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A mortgage bond victory for widow

By Supplied Time of article published Feb 21, 2020

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An Insurer that refused to pay a claim of R277 500 on a policy covering a mortgage bond has been ordered to do so by the Ombudsman for Long-term Insurance, Judge Ron McLaren.

Mrs M and her husband took out two policies from Nedgroup Life Assurance Company to cover what they owed on a bond in the event of death or disability.

Mrs M’s husband died in 2015 and she claimed the insured amounts under both policies. The insurer settled the outstanding bond balance under one of the policies (for cover of R280 000) but declined the claim under the second (for R277 500) on the basis of an exclusion clause that stated: “No benefit will be payable after repayment/cancellation of the bond.”

The insurer said: “It was a duplicate policy and on payment of the claim on (the first) policy, the outstanding balance on the Nedbank (bond) account was settled in full. All premiums in respect of (the duplicate) policy were refunded.”

Mrs M’s response was that her late husband had paid the premiums on both policies for many years. As it turned out, the insurer implemented a system to prevent “duplicate policies” only in 2016, nine years after the commencement of Mrs M’s husband’s policies.

The complaint was considered at a meeting of adjudicators at which the following factors were considered:

* The policyholder received regular annual benefit statements advising him that the sums assured were R280 000 and R277 500;

* Premiums were duly paid and it was reasonable of the policyholder and his wife to have a legitimate expectation that the policies they paid for every month would pay out in the event of his death; and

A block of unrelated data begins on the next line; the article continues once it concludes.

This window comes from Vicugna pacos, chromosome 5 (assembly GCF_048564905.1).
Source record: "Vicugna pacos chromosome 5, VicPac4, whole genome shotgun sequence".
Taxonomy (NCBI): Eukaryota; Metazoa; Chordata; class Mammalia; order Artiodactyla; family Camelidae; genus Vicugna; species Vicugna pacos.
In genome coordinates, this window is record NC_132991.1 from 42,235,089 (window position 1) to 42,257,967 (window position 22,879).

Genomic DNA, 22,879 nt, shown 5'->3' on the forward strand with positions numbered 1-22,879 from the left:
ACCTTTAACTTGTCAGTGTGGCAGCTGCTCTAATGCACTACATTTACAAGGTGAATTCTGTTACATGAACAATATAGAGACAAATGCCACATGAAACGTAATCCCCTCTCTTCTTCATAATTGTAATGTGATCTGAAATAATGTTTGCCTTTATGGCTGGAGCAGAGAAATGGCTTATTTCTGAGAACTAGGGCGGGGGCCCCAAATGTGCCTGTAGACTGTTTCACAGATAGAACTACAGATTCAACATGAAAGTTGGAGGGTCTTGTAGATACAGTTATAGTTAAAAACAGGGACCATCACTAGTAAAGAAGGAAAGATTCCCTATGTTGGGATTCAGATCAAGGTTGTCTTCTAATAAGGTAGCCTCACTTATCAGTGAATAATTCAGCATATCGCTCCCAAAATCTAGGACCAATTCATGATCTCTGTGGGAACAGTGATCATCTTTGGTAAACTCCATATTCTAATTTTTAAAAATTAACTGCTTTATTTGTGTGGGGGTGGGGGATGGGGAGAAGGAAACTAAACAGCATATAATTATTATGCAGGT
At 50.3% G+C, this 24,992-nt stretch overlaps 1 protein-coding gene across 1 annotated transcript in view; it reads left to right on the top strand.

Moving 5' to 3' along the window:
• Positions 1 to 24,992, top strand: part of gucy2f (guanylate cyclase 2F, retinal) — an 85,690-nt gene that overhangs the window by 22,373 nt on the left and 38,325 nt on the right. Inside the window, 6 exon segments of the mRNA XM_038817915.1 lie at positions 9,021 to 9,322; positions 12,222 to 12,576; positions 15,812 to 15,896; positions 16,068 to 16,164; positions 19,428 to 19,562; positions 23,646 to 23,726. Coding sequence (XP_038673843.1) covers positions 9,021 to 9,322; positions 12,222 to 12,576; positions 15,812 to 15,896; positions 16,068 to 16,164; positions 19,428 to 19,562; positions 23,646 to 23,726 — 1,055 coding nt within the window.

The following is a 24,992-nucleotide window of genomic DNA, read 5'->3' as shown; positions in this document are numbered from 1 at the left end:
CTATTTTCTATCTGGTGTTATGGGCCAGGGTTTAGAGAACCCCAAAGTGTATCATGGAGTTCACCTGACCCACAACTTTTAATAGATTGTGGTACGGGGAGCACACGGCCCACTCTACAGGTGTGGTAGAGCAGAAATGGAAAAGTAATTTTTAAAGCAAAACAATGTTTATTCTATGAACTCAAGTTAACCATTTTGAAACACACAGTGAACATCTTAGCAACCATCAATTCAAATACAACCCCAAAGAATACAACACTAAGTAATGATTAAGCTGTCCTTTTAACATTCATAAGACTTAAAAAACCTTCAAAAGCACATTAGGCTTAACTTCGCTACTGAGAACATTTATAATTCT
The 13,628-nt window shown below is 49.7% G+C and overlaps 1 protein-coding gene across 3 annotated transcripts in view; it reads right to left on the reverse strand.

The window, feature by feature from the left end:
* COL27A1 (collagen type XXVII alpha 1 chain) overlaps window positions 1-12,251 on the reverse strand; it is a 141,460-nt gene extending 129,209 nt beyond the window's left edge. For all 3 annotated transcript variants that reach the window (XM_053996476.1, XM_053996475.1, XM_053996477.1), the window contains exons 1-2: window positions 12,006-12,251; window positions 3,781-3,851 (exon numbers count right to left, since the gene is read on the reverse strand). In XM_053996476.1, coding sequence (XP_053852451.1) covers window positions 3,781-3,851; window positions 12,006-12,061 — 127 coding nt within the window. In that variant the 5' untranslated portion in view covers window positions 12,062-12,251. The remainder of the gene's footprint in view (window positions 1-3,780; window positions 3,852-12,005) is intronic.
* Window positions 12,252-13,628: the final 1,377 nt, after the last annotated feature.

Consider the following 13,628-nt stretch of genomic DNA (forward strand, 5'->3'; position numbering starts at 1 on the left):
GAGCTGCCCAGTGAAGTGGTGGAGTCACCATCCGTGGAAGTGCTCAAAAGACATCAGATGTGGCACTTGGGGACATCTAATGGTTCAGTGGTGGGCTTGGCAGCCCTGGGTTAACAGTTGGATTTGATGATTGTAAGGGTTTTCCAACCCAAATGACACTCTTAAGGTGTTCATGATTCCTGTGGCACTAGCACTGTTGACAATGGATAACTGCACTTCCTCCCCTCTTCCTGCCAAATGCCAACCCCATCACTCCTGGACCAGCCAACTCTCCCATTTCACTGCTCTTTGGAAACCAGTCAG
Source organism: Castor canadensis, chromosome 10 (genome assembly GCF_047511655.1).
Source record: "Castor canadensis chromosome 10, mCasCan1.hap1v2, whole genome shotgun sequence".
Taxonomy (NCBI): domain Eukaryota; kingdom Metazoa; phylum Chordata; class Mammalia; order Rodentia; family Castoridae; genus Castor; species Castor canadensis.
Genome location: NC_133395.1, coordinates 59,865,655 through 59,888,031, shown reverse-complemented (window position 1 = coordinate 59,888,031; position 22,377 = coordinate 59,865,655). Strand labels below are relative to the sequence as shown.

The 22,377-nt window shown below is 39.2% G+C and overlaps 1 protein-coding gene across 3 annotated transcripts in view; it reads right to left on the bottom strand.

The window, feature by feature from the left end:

* The policies were not decreasing-term policies - in other words, they did not decrease in value as the balance on the bond declined. They paid out a set amount of money regardless of how much had been paid on the bond.

The meeting was of the view that the payment under the first policy extinguished the outstanding balance on the bond and it made a provisional ruling that the sum assured under the second policy should be paid to Mrs M.

The insurer challenged the provisional ruling reiterating that the payout of the first policy had settled the bond account in full and, “as per the terms of (the second policy), no benefit was payable”.

A second adjudicators’ meeting was held and took into consideration that premiums had been paid on time and without fail, over many years. While the insurer was of the view that Mrs M and her husband should have read the policy documents upon receipt, there was no provision in either policy that prohibited them holding more than one policy on the same mortgage loan.

The meeting could further find no indication on any of the annual communication sent by the insurer to the deceased, that holding two policies might be problematic. It is not unusual to hold more than one policy with a particular insurer.